Wednesday, November 22, 2017

Living Spiritual Rhythms - November 22


Encountering the infinite mystery of another human being is a sacramental invitation and a sacred adventure towards convergence.

This coming alongside or together phenomenon will take place at different levels of familiarity; it is never nothing or everything. That is, to be unaffected by or irredeemably lost in another is an expression of inappropriate selfhood. Unadulterated oneness is not desirable. We are always to be intensely touched by our engagements with the other, while remaining ourselves.

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Monday, November 20, 2017

Reflection for the Week - November 19


Engaging a post-trust culture means meeting people where they are in their suspicions and re-directing them to an ontology of revised trust. Arrogant appeals made to institutions, politics, churches, or texts no longer has traction, whereas personal encounter and investment carry significant weight. Sacrificing time and energy should be a mark of Christian love and charity towards others. Hammering out together the validity, or lack thereof, concerning plausible explanations of reality has to take place one step at a time. There are no fast and easy solutions to complex issues. Starting with being human and living in the world is as good a place as any to begin the journey.

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Friday, November 17, 2017

Friday Musings - November 17


The hyper focus on reality today as merely material is reductionistic. Materialism is unable to give a sufficient explanation of several characteristics of life in the world, including justice and love.

When our human limitations are pushed to the boundaries of existence, we ought to confess that we need more than only a material world can offer. Reality, both beautiful and daunting, has a spiritual dimension that is akin to, yet goes beyond what we observe, reason through, feel, or experience.   

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Thursday, November 16, 2017

Thursday Thoughts - November 16


Fundamentalist evangelicalism in its refusal to rethink theology in light of evolution, especially when it comes to Genesis 1-3, reminds me of La peste by Camus. In this book, Dr Rieux, struggling to find out why so many are dying, finally receives the grim confirmation that a plague should be acknowledged and the city closed down. Intriguingly, this type of proclamation and act of closure, though often unconfessed, is happening in a myriad of conservative church contexts that simply refuse to look carefully at the issues, which in turn perpetuates the spread of plague. Pretending evolution doesn’t exist and hiding its effects is having devastating results. At the moment, a sensitive fundamentalist might admit, the prognosis is not good. Many, I fear, will die on the cross of ignorance or arrogance before a cure is accepted. Hope for the future, in this context, is connected to being willing to explore new options that carry with them the vaccine of credibility.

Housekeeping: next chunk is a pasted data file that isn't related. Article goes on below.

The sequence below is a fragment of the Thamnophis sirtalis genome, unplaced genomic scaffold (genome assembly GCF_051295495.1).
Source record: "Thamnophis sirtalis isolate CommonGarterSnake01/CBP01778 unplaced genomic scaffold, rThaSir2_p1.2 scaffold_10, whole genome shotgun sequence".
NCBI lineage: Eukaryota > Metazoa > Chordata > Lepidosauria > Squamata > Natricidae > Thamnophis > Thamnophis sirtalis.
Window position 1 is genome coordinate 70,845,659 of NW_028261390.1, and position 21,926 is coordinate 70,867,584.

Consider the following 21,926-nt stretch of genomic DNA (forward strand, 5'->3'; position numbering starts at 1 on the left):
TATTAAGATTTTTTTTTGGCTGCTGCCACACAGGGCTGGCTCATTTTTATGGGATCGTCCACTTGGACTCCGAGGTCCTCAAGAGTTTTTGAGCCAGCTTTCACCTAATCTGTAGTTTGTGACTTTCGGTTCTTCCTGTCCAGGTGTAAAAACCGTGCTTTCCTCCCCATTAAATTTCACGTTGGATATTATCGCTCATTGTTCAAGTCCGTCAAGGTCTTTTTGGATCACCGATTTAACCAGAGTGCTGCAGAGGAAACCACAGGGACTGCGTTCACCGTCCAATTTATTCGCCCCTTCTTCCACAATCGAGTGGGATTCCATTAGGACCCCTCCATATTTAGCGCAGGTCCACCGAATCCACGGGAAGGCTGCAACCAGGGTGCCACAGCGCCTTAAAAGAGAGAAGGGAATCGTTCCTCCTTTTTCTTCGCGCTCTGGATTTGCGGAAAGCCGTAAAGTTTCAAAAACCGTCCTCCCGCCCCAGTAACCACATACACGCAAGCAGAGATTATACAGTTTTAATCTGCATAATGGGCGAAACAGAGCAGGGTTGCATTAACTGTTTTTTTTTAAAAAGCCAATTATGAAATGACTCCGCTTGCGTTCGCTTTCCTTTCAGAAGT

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Wednesday, November 15, 2017

Living Reflections. Theology, Philosophy, and Hermeneutics

Living Reflections is available in paperback and as an ebook – 


“LIVING REFLECTIONS is a worthy contribution to contemporary Christian thought, moving seamlessly from philosophy to theology and back.” C. Stephen Evans, Professor of Philosophy, Baylor University

“For those wondering what Francis Schaeffer might say about postmodernity, this collection of essays may provide the answer.” Kevin Vanhoozer, Professor of Theology, Wheaton College

“This is philosophical wisdom in service to the Word.” James K.A. Smith, Professor of Philosophy, Calvin College

“LIVING REFLECTIONS engages with theological, philosophical, and hermeneutical dilemmas that are of the utmost importance for both the academy and church.” Graham McFarlane, Senior Lecturer in Systematic Theology, London School of Theology

“LIVING REFLECTIONS offers five perceptive essays on religious epistemology and biblical hermeneutics.” Lee Hardy, Professor of Philosophy, Calvin College

https://www.amazon.com/Living-Reflections-Gregory-J-Laughery/dp/0975908235/ref=sr_1_6?s=books&ie=UTF8&qid=1510747198&sr=1-6&keywords=laughery







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Monday, November 13, 2017

Reflection for the Week - November 13

In our book From Evolution to Eden, we refer to the publicized image of “science as a candle in the dark.” We contend that, in some sense, this picture has a ring of truth. New research is uncovering interesting things about nature and humans as part of it - de-crypting DNA and now making tremendous progress in doing the same with the human brain are going to be monumental. Building off this, we get a better vision of what’s happening now.

That is, the “light” of the natural sciences can no longer be considered separately from that of the human sciences, including theology. To a greater and greater degree – they have to be in dialogue with each other. The days when the natural sciences were thought to be only about material, measurement, and mechanism are over. It’s not that natural science is not about those dimensions, but it is now about much more and because of this the human sciences have to pay attention (notice I didn’t write and agree with it all). Thus, let’s face it, some of our theology, for example, will have to be established from outside the biblical text. Once DNA and the brain took a central place on the scientific stage, we entered new territory, which has serious implications for our understanding of God, spirituality, and the whole of life. 



 

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